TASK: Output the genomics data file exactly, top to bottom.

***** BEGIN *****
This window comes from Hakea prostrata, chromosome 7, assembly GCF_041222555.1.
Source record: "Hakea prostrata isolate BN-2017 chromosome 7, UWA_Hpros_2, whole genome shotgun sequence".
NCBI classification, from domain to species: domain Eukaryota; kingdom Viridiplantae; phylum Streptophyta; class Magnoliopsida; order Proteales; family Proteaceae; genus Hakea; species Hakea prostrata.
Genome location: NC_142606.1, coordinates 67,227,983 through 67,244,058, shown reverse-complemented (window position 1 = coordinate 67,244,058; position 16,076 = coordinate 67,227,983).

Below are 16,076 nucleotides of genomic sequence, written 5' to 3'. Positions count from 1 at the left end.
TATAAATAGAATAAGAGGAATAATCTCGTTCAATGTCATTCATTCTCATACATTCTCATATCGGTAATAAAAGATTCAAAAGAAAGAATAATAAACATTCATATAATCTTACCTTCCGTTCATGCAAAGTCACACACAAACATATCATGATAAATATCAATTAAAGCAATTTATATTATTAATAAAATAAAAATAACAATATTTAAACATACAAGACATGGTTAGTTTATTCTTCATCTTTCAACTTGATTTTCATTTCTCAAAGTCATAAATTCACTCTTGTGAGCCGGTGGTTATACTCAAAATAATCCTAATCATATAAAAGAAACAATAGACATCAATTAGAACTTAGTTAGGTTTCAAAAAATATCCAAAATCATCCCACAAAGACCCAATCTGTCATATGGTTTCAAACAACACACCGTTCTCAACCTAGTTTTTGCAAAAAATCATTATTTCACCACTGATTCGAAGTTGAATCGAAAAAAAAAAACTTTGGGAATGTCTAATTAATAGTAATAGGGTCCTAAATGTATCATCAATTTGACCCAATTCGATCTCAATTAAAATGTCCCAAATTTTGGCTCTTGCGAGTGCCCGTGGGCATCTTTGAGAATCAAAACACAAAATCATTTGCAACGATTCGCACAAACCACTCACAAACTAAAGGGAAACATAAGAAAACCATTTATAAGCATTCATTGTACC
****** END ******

This window comes from Hakea prostrata, chromosome 7, assembly GCF_041222555.1.
Source record: "Hakea prostrata isolate BN-2017 chromosome 7, UWA_Hpros_2, whole genome shotgun sequence".
NCBI classification, from domain to species: domain Eukaryota; kingdom Viridiplantae; phylum Streptophyta; class Magnoliopsida; order Proteales; family Proteaceae; genus Hakea; species Hakea prostrata.
Genome location: NC_142606.1, coordinates 67,227,983 through 67,244,058, shown reverse-complemented (window position 1 = coordinate 67,244,058; position 16,076 = coordinate 67,227,983).

Below are 16,076 nucleotides of genomic sequence, written 5' to 3'. Positions count from 1 at the left end.
TATAAATAGAATAAGAGGAATAATCTCGTTCAATGTCATTCATTCTCATACATTCTCATATCGGTAATAAAAGATTCAAAAGAAAGAATAATAAACATTCATATAATCTTACCTTCCGTTCATGCAAAGTCACACACAAACATATCATGATAAATATCAATTAAAGCAATTTATATTATTAATAAAATAAAAATAACAATATTTAAACATACAAGACATGGTTAGTTTATTCTTCATCTTTCAACTTGATTTTCATTTCTCAAAGTCATAAATTCACTCTTGTGAGCCGGTGGTTATACTCAAAATAATCCTAATCATATAAAAGAAACAATAGACATCAATTAGAACTTAGTTAGGTTTCAAAAAATATCCAAAATCATCCCACAAAGACCCAATCTGTCATATGGTTTCAAACAACACACCGTTCTCAACCTAGTTTTTGCAAAAAATCATTATTTCACCACTGATTCGAAGTTGAATCGAAAAAAAAAAACTTTGGGAATGTCTAATTAATAGTAATAGGGTCCTAAATGTATCATCAATTTGACCCAATTCGATCTCAATTAAAATGTCCCAAATTTTGGCTCTTGCGAGTGCCCGTGGGCATCTTTGAGAATCAAAACACAAAATCATTTGCAACGATTCGCACAAACCACTCACAAACTAAAGGGAAACATAAGAAAACCATTTATAAGCATTCATTGTACC